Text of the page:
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Audio experts: Speaker to boost t.v. volume

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  • Audio experts: Speaker to boost t.v. volume

    What do you think of this...

    http://www.firststreetonline.com/product.jsp?id=69033

    My mother is 82 and hard of hearing, has a hearing aid. If anyone is with her, it's almost unbearable, she has it so loud.

    She bought a gizmo from Radio Shack that amplifies sound but it was cheap. I told her I didn't think it would suit her. It didn't.

    The linked speaker above... I guess you could run the wire so the speaker is near her chair. That way, theoretically, the overall sound volume would be lower in the house since the speaker is near her. Plus, a hoped for improvement in fidelity.

    Looking at these specs, do you think it's any good?
    :::

    Bill

  • #2
    It should work fine .Back in the day when I was doing TV repair the powered speaker next to the listener was a good idea . There are also wireless headphones that would do the trick also.

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    • #3
      Would she be willing to wear headphones? Wireless ones, because they use a built-in amplifier, may not get loud enough (though some people do manage to use them in recording sessions) but there are a number of closed-back phones that get loud enough for the hardest of hearing.

      Give her a feed from a second amplifier (some TV sets have a pre-volume-control "audio" output) and others in the room can listen to the normal speakers at normal volume and she can get the headphones as loud as necessary.
      --
      "Today's production equipment is IT-based and cannot be operated without a passing knowledge of computing, although it seems that it can be operated without a passing knowledge of audio." - John Watkinson, Resolution Magazine, October 2006
      Drop by http://mikeriversaudio.wordpress.com now and then

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      • #4
        In my old house the TV was a long way from the couch and the audio rigging prevented me from using the mute control under some circumstances (since straightened out).

        I found that a wired (unwired would work, of course, as long as it, you know, worked) speaker sitting on the table near me provided a convenient way of being able to turn the volume down when I wanted as well as keeping the overall levels low.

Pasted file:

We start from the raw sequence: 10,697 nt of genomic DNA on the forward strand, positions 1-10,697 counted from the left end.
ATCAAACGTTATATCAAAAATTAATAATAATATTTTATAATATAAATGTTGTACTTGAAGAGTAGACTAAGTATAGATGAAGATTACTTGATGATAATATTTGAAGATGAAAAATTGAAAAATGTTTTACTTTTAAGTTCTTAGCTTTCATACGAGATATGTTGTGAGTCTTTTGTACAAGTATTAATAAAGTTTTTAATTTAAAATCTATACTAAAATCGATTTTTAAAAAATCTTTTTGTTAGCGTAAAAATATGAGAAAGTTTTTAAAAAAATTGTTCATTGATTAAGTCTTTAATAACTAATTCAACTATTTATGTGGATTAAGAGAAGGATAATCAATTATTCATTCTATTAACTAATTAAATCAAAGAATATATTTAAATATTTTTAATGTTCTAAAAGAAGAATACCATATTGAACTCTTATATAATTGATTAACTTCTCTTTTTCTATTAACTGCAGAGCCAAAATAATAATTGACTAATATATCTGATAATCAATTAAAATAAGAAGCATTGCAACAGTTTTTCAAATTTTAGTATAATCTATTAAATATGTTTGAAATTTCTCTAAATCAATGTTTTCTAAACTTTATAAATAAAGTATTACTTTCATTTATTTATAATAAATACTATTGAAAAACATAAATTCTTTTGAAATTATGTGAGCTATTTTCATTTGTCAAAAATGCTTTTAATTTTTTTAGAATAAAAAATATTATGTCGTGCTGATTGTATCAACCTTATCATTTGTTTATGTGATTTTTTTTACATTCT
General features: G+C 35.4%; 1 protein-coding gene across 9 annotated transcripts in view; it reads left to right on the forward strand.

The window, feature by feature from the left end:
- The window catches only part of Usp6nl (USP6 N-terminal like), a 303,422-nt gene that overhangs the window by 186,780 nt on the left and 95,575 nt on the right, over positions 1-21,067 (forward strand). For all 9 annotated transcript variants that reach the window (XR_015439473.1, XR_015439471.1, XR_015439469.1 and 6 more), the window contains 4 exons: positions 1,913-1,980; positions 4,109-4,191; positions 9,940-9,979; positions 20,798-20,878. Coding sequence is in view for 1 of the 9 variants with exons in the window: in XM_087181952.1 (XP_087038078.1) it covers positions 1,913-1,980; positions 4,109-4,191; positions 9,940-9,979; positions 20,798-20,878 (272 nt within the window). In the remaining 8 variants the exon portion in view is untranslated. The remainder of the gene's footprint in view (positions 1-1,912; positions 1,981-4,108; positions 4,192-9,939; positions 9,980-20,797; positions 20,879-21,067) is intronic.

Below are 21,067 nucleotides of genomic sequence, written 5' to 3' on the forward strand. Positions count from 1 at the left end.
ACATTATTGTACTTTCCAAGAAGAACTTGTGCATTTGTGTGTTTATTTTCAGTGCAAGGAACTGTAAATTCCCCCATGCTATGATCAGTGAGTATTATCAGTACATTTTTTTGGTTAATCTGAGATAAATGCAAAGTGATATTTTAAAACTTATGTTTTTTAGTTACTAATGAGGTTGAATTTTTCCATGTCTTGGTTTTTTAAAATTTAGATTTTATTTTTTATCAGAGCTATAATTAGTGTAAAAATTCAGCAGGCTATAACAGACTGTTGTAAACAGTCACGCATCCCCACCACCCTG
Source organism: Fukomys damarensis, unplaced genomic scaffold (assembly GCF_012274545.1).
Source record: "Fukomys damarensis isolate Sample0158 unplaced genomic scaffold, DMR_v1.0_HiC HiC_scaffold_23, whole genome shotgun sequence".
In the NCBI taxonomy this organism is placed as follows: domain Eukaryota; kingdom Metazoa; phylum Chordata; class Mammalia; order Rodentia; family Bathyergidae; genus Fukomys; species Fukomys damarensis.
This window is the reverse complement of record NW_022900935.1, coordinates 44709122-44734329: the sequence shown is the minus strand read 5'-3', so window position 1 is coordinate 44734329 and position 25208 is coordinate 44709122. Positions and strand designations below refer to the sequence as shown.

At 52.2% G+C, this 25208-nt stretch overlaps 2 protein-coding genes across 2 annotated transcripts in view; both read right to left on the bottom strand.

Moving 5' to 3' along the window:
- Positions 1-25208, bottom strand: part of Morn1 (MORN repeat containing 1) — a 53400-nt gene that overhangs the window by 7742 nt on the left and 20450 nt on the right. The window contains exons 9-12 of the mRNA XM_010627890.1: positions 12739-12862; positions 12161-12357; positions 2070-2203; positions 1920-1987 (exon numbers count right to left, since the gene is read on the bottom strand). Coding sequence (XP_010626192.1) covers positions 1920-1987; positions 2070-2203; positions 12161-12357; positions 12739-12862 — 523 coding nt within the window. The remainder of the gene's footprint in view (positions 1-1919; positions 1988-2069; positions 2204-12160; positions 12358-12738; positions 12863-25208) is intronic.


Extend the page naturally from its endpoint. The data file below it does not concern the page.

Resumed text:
(In my old office/studio I had air conditioning that seemed to be wrecking my hearing. For 3 months of the year, I had a noise-induced ringing in my ears that seemed to drive the TV volume up, up, up.)

        One other thing -- many of today's TV's have suddenly discovered something vaguely like bass... as a consequence, some of them have diminished intelligibility.

        The speakers built into my set are such but happily there are bass and treble adjustments that can be controlled. On material that's hard to make out dialog on, I roll out the bass until it crisps up some. I also raise the treble when necessary. (And, actually, I also started using the little Cambridge 2.1 system I bought years ago and the [relatively] flatter response and extended high end helps greatly. Music sounds better and voices are more intelligible without dimming the bass too much.)

        Also, if you go with a remote powered speaker, keep in mind that your mom's TV may have dedicated outputs that can be controlled from set (so you can use its mute, volume, etc). My set has a toggle, IIRC, to either feed full volume to the external speaker or to use the internal volume control to control the master level sent to the speaker -- ditto the tone controls, IIRC).
        .

        music and social links | recent listening

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        • #5
          Jeez...$99 for a narrow-band speaker?

          Go to the store & buy yourself the cheapest set of powered computer speakers on the shelf. Voila - lo-fi audio with a volume control. $20 or less.

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